Estranged, but Ahmadiah in M’sia observe Ramadan, Syawal


KUALA LUMPUR: Many perceive Ahmadiah followers as strange and separate from Muslims, as they have different rituals and teachings.

However despite being categorised as having strayed from Islam by the Islamic religious authorities here, Ahmadiah followers in Malaysia still observe Ramadan and Hari Raya, just like Muslims do.

“It is the same with other Muslims,” Malaysian Ahmadiah community leader Ainul Yaqeen Sahib said.

FMT recently met Ainul in Darussalam, a three-story building in Kampung Nakhoda, Batu Caves.

The area has served as the Ahmadiah community’s centre since the 1950s.

According to Ainul, every Ramadan, they host a breaking-fast event once a week (usually on Saturdays), attended by Ahmadiah followers living nearby.

“We have many of us here. Those in Shah Alam, Klang and Ampang will also join us.

“We eat together, observe the Maghrib, Isya’ and tarawih together, and after that we will have a talk or a sharing session,” Ainul told FMT.

Apart from that, they also visit one another and others in the community during Hari Raya.

“Previously, the people here found it hard to accept us. Now, they are more understanding since we have been here for a long time.

“However, for Hari Raya prayers, we will rent our own venue. We will also provide food to to followers who come from far, and also those outside our congregation who wish to observe how we celebrate Raya,” Ainul added.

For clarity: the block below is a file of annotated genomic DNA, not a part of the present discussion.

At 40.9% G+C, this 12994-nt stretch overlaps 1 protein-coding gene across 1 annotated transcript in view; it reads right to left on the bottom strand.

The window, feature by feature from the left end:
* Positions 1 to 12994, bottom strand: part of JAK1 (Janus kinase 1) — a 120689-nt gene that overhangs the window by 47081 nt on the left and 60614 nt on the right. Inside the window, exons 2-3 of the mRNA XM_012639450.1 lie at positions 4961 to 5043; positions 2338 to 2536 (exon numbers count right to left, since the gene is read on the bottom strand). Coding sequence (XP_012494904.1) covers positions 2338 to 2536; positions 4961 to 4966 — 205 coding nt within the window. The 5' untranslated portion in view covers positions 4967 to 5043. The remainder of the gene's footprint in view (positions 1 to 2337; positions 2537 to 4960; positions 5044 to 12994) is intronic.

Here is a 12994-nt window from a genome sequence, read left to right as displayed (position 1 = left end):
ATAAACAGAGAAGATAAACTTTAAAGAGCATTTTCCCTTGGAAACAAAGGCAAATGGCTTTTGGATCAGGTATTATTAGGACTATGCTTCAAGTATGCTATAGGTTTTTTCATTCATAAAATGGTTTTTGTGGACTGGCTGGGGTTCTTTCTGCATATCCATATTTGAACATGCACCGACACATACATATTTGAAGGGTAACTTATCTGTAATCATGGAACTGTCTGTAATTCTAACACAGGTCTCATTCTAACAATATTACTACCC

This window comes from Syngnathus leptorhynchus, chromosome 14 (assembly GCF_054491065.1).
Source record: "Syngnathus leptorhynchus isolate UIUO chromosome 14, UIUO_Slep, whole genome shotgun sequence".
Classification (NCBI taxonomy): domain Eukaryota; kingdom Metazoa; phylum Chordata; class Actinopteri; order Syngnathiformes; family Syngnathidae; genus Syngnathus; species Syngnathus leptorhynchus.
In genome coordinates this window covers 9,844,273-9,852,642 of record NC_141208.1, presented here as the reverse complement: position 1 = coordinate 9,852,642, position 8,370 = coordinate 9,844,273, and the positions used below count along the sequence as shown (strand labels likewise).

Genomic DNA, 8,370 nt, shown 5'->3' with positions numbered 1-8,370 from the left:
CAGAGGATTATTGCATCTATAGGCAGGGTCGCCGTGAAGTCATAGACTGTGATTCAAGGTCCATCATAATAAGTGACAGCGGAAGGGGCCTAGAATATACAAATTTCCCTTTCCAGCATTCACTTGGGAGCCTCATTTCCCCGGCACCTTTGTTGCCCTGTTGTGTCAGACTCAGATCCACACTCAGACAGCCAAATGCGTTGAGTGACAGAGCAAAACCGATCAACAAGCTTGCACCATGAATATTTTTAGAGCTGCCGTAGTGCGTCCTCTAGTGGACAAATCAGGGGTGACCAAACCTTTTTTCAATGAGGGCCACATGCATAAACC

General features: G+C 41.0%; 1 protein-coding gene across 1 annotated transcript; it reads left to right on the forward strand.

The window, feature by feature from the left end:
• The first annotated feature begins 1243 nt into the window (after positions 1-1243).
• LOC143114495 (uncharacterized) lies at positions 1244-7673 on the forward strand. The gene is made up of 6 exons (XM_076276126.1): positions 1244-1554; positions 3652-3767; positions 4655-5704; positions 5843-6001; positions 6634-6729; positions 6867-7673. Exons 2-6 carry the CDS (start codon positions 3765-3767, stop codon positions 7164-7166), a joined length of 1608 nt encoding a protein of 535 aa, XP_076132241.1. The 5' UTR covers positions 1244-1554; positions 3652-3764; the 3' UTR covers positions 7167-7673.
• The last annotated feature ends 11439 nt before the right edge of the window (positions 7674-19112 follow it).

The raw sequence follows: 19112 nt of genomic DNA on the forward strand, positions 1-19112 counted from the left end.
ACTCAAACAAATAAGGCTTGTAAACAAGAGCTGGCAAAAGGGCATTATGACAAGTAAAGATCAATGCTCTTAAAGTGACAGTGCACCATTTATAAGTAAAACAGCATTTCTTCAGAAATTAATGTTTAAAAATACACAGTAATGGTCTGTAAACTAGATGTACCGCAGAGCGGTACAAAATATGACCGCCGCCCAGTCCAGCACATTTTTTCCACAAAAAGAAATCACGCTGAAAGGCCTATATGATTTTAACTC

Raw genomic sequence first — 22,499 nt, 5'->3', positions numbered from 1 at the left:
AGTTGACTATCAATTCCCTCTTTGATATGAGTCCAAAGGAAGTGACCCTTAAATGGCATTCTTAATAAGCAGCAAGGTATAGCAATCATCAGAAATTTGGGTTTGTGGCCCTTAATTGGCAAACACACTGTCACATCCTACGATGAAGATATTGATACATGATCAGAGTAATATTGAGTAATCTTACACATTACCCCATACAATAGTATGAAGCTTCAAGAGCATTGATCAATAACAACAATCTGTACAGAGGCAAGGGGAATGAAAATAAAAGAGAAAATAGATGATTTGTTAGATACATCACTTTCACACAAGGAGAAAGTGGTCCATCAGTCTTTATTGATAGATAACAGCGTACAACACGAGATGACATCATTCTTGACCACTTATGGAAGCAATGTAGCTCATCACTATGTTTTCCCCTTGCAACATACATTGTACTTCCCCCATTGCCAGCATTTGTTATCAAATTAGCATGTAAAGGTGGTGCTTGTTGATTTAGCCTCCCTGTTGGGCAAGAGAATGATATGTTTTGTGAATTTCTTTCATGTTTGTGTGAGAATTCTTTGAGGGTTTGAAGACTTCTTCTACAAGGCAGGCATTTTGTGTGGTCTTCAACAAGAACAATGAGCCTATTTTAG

The Ahmadiah group was founded by Mirza Ghulan Ahmad in 1889 in Qadian, India. This led the group to be known as Qadiani.

The Ahmadiah believe Mirza Ghulam was Imam Mahdi and the messiah.

In 1975, the National Fatwa Committee in Malaysia deemed Ahmadiah followers as having strayed from true Islam. The 101st Rulers’ Council the same year endorsed the edict.

Ainul reiterated however that the Ahmadiah was just one of the various schools of thought in Islam.

“The al-Quran we are reading was not printed by Ahmadiah. The authorities accused us of changing the verses in the Quran. I asked them to check our copies. They became silent and failed to prove (their claim).

“And you yourself saw us perform congregational prayer just now, didn’t you?”

Displayed on the book rack in the living room of Darussalam are various reference books and Quran translations in different languages.

Among them are those from At-Tirmidzi, Abu Daud, Bukhari and Muslim – who are trusted hadith collectors referred to by Muslims around the world.

What is different, according to Ainul, is the translation of religious texts because Ahmadiah has its own source of reference.

While they are pessimistic towards the Islamic religious authorities here, Ainul still hopes the Ahmadiah will be accepted as one of the sects in Islam.

“What we are facing is similar to what is being faced by the Wahabis and Syiah. The government only recognises one sect, when there are many,” Ainul said, basing his statement on a hadith attributed to Prophet Muhammad (pbuh), which was that his people (ummah) would be broken into 73 sects.

There is however an ongoing debate on the translation of the hadith, as the prediction of the 73 sects is only one part of it.

The second part talks about salvation in which only one sect is saved, and the rest are not.